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Philosopher, scholar, academic, and perhaps the most articulate conservative of our time, Sir Roger Scruton died this morning, a victim of cancer.
Conservatism, he held, means, above all, protecting what we hold dear—it means conserving. This view made Scruton a champion of freedom (during the Cold War, he smuggled books into Eastern Europe, assisting the Czech freedom movement in particular). It also made him a champion of beauty (read his work on the glories of European architecture), tradition (although never a believer, he admired the Church of England’s music and liturgy), and a patriot of a the most impressive kind (a proponent of Brexit, he devoted much of his final years to explaining, calmly, that centuries of development had given Britain a distinctive character, including a distinctive form of self-government, that was well worth withdrawing from the European Union to preserve).
State solutions are imposed from above; they are often without corrective devices, and cannot easily be reversed on the proof of failure. Their inflexibility goes hand in hand with their planned and goal-directed nature, and when they fail, the efforts of the state are directed not to changing them but to changing people’s belief that they have failed. – Roger Scruton
Like Thomas Sowell, Milton Friedman and others, Roger Scruton quotes seem obvious, but they also show great wisdom. Even after his death on January 12, 2020, the quote above rings true with the present nonsense from all governments – villages, cities, states, countries, and especially the pan-national World Health Organization. Ricochet includes many conversations about Scruton, including those on Conservatism and Good Things in the Quote of the Day series.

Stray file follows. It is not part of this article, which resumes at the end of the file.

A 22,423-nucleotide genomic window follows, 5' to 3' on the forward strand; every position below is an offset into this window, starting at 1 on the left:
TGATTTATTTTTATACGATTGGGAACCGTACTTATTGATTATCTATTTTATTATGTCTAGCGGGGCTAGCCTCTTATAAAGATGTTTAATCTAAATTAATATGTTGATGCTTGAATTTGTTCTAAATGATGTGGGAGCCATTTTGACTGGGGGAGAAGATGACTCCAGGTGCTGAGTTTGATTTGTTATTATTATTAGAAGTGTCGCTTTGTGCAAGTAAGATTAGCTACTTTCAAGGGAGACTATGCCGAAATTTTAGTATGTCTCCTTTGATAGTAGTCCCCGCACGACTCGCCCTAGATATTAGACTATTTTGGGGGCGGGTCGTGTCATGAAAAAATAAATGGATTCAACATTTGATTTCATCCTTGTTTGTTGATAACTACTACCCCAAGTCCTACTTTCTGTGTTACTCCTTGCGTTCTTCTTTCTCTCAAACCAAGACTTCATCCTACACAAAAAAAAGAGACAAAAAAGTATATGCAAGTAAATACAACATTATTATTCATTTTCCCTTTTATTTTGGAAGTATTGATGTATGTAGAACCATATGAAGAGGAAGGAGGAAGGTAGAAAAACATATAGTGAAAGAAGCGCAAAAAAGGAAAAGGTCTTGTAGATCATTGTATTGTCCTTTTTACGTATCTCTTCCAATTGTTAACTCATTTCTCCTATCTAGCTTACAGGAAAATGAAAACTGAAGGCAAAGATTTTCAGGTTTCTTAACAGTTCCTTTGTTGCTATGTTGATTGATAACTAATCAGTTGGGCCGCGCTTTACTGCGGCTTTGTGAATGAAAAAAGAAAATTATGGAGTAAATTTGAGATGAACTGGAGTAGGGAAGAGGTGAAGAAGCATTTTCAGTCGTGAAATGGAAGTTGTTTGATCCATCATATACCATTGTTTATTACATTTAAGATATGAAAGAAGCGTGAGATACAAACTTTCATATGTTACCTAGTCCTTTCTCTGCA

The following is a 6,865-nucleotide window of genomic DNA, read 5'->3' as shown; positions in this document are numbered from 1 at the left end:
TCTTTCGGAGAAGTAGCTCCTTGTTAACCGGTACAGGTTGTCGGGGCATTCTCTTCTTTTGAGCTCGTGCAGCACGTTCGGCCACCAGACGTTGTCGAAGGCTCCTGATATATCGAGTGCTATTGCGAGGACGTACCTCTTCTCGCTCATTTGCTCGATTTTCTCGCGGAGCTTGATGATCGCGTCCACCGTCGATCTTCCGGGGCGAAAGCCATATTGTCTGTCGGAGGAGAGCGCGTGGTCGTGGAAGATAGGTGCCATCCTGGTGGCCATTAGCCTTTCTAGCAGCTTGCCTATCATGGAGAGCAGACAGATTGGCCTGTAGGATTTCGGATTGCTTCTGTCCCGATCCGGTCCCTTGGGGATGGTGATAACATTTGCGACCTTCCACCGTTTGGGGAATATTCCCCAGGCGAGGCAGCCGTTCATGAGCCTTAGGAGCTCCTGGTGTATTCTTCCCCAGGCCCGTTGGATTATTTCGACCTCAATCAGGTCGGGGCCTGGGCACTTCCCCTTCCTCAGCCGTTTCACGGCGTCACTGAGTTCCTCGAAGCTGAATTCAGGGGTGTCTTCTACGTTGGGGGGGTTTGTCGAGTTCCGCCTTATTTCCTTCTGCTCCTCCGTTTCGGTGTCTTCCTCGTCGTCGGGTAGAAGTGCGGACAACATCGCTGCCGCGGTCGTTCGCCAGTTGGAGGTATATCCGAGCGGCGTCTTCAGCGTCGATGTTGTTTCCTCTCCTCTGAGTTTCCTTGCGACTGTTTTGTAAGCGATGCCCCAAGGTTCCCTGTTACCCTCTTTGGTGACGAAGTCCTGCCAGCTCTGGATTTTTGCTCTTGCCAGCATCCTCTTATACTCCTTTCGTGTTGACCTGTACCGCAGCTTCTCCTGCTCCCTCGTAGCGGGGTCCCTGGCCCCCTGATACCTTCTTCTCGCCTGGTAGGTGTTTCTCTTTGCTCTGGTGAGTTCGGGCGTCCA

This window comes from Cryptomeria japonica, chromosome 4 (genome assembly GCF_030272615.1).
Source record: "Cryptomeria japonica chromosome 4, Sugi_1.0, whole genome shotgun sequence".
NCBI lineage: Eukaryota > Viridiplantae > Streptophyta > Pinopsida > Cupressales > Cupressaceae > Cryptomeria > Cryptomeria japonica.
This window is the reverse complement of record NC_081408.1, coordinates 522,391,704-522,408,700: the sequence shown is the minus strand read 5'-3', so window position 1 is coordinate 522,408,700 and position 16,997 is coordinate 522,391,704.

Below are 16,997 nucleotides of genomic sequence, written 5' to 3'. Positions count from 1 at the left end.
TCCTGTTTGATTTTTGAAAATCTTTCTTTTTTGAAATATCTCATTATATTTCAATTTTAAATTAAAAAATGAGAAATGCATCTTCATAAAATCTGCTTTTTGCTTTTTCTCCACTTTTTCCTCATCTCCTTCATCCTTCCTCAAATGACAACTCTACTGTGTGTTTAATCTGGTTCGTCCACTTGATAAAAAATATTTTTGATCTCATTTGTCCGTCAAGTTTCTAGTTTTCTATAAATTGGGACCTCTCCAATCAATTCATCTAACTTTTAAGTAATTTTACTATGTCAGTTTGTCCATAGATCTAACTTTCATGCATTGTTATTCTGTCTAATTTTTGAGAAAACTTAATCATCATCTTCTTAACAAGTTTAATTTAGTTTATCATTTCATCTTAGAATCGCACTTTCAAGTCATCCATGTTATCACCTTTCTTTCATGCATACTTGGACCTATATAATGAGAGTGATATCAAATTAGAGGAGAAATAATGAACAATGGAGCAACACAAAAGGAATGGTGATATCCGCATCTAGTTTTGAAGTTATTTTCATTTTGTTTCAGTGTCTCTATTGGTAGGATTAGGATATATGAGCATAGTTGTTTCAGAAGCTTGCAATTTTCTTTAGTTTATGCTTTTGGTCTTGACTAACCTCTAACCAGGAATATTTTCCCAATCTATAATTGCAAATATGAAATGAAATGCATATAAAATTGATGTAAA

At a certain age on the path to adulthood, we begin to realize not just that our heroes are human, but that they are mortal. In the last five years, we have said goodbye to Harry Jaffa, Kenneth Minogue, Rene Girard, Bernard Lewis, Gertrude Himmelfarb, and Forrest McDonald, among brilliant others, and I have watched each go with an increasing sense that I was seeing my pantheon of intellectual greats fade rapidly.
Roger Scruton always held a special place in my heart, much as he might despise the trite cliche, because he was with me almost from the very beginning (I first read one of his books when I was 14) and because he spanned such a wide variety of mediums and topics with stunning skill. He showed me that a conservative could claim a place in academia, could show true genius and originality of expression in their field, and also claim a place outside of it, in the culture. On an even more personal level, his love of Britain, so beautifully expressed in much of his work, and the way that he had simply represented British academia for me was one of the things that inspired me to push aside myriad fears and take up a place at a British university.
I’m not part of the Quote of the Day group, so I hope I’m not stepping on anyone’s toes by posting this, but when I got this in my feed this morning I knew it had to be disseminated.
“Conservatism starts from a sentiment that all mature people can readily share: the sentiment that good things are easily destroyed, but not easily created. This is especially true of the good things that come to us as collective assets: peace, freedom, law, civility, public spirit, the security of property and family life, in all of which we depend on the cooperation of others while having no means singlehandedly to obtain it. In respect of such things, the work of destruction is quick, easy and exhilarating; the work of creation slow, laborious and dull. That is one of the lessons of the twentieth century. It is also one reason why conservatives suffer such a disadvantage when it comes to public opinion. Their position is true but boring, that of their opponents exciting but false.” — Sir Roger Scruton
TOPICS: The presidential nominating process, U.S. foreign policy, RNA, and the 2012 Hillsdale College commencement address